Turkey Private Consumption Boosts GDP Above All Estimates

  • Household demand increased 5.7% from year earlier in 4Q
  • Economic growth fell to 2.9% last year from 6.1% in 2015

Turkey’s economy grew at a faster pace than anticipated last quarter as households boosted spending, supporting activity following the failed military coup.

Gross domestic product expanded 3.5 percent in the October-to-December period, faster than all estimates in a Bloomberg survey of economists, which saw an expansion of 1.9 percent. Seasonally adjusted output rose 3.8 percent from the previous three months while full-year growth was 2.9 percent, down from 6.1 percent in 2015, the state statistics institute said Friday.

Turkish households and the government boosted spending after July’s attempted military takeover. The political convulsions that followed hurt consumers and contributed to the economy’s first quarterly contraction in seven years. Private demand picked up in the final quarter of 2016, fueled by household spending on everything from services to consumption goods. Based on strengthening consumer sentiment, it will probably increase at similar levels this year while public spending emerges as an even bigger driver of growth, according to William Jackson, a London-based economist at Capital Economics.

“Government consumption could strengthen if fiscal policy is loosened further,” Jackson said, revising up his 2017 growth forecast to 2.5 percent from 1.8 percent previously. “The drivers of growth are likely to shift. Investment should continue to pick up from last year’s slump.”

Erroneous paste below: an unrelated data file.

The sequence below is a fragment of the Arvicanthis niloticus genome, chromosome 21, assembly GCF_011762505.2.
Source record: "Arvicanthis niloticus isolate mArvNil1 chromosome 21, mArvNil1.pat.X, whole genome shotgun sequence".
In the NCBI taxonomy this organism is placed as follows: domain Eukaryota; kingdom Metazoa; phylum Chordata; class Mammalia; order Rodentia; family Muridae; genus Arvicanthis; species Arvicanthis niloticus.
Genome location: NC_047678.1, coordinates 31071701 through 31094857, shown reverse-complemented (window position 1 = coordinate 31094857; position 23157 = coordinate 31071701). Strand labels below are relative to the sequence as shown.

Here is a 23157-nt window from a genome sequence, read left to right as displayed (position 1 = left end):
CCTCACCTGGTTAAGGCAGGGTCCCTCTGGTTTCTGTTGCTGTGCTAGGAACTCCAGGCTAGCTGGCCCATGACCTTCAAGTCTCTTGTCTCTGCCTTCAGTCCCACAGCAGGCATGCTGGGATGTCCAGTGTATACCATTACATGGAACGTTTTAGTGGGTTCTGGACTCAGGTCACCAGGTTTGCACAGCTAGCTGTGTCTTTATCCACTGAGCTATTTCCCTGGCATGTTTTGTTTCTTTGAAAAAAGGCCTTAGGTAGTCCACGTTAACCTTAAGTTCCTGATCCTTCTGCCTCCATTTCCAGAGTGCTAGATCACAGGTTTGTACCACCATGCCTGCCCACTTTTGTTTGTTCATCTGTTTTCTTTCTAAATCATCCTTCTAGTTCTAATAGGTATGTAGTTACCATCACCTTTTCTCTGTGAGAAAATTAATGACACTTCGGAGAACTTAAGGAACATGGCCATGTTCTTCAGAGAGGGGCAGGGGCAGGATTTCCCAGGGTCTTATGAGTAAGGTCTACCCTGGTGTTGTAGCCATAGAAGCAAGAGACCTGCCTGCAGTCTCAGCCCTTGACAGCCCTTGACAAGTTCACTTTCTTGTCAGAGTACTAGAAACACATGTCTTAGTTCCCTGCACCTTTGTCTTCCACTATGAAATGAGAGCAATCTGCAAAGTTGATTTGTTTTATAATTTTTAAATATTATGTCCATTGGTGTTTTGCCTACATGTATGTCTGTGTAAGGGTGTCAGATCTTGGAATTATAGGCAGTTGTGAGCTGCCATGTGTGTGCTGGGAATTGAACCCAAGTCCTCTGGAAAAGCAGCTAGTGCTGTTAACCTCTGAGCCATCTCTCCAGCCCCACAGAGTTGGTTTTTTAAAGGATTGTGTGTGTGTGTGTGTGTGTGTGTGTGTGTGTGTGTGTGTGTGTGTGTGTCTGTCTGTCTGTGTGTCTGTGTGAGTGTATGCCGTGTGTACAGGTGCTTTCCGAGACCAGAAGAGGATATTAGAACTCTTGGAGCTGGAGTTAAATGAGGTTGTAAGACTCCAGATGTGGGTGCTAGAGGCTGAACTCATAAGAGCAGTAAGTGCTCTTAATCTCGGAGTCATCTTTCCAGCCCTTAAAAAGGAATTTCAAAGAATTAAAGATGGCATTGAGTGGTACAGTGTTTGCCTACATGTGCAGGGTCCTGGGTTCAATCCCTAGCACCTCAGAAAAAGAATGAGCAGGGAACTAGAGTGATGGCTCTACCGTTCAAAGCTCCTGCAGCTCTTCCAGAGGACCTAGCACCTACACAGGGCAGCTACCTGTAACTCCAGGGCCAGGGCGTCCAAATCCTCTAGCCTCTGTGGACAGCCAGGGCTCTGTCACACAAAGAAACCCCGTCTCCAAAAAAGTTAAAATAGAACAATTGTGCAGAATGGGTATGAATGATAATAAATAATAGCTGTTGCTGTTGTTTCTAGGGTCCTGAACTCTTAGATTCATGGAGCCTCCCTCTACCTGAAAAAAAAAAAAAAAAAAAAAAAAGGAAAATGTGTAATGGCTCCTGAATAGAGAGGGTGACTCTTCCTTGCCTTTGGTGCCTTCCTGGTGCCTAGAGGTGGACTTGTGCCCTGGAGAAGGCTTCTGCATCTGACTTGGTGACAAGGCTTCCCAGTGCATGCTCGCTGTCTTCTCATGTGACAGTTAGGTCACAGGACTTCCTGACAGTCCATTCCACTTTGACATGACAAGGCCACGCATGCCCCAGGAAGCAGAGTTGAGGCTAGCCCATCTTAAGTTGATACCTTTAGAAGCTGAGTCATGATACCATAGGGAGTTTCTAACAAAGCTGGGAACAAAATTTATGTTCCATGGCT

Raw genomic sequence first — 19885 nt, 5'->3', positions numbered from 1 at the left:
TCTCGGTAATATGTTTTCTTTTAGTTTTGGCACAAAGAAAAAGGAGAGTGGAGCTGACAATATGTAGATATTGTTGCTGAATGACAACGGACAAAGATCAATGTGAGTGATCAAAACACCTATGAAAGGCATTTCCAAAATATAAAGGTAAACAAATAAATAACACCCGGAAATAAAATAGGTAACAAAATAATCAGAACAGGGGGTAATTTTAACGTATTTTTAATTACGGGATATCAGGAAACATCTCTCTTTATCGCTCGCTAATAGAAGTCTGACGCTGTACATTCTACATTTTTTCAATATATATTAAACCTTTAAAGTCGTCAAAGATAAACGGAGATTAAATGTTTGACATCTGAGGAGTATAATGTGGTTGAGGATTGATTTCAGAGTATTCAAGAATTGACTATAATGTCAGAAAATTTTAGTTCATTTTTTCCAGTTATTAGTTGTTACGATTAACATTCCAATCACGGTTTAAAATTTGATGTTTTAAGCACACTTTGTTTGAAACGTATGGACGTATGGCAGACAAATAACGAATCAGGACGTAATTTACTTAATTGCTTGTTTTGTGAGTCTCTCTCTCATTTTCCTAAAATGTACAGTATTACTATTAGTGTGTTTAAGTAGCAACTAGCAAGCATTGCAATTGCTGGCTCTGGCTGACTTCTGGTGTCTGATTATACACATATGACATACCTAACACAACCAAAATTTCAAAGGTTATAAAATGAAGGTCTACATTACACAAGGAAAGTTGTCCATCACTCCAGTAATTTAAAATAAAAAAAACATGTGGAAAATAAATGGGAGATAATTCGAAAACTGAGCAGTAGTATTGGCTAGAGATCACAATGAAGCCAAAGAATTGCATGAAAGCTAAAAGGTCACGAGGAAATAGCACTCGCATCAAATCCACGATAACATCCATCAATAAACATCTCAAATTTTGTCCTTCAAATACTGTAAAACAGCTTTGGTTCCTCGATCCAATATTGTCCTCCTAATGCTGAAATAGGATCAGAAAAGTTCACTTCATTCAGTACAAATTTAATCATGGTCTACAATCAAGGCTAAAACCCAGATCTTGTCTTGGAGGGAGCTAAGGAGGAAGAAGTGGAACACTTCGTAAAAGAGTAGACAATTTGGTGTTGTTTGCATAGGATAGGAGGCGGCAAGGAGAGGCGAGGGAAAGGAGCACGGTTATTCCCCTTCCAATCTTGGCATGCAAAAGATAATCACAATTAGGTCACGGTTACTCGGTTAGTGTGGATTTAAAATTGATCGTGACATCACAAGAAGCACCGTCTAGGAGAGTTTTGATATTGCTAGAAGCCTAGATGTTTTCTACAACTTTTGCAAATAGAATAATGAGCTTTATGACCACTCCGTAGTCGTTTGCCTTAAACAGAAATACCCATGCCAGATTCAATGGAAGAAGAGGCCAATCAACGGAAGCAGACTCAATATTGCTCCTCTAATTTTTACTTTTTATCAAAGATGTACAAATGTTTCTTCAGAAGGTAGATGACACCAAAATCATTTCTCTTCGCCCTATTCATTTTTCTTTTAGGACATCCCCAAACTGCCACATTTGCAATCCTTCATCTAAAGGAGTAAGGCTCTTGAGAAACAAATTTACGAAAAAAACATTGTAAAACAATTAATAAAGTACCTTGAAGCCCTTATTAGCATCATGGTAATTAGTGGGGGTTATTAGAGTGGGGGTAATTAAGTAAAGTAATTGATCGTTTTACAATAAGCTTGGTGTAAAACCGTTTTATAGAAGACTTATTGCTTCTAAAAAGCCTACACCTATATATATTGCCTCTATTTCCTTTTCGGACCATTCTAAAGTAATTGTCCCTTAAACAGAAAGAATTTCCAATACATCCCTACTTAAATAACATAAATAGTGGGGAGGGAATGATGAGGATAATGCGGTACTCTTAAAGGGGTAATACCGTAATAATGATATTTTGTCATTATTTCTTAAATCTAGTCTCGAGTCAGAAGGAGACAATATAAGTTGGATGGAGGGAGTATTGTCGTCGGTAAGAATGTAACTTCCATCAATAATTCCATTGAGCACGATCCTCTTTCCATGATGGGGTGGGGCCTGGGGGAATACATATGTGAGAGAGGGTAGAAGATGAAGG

The lira strengthened after the report and was trading 0.3 percent higher at 3.6430 per dollar at 11:32 a.m. in Istanbul.

State spending, including on civil servants’ wages and purchases of goods and services, rose 0.8 percent during the final quarter of last year from the same period in 2016. Private consumption, traditionally the main driver of growth, increased 5.7 percent.

Household Demand

Consumer sentiment and investments deteriorated following last year’s failed putsch. The economy shrank on an annual basis mainly due to a contraction in household demand, which has traditionally been the main driver of growth. Third-quarter contraction was revised to 1.3 percent Friday from 1.8 percent, while growth in the preceding three-month period was revised up to 5.3 percent from 4.5 percent.

The Turkish government adopted a series of expansionary fiscal policies to counter the slowdown, which may add as much as one percentage point to the budget deficit by year-end, according to Finance Minister Naci Agbal. Incentives to boost employment and agricultural production, and tax breaks for the tourism industry, were among stimulus measures rolled out.

“The government took some action to boost private consumption,” said Odeabank economist Sakir Turan, who’d estimated 2.7 percent expansion from a year ago. He said government measures to ease restrictions on household demand usually have an effect with some delay, meaning faster consumption growth in 2017.

It was important for Turkey not to enter a “technical recession,” Deputy Prime Minister Mehmet Simsek said in a televised interview after the GDP report. “There’s a moderate recovery in growth in the first quarter. The recovery will accelerate from the middle of the second quarter.”

— With assistance by Selcan Hacaoglu

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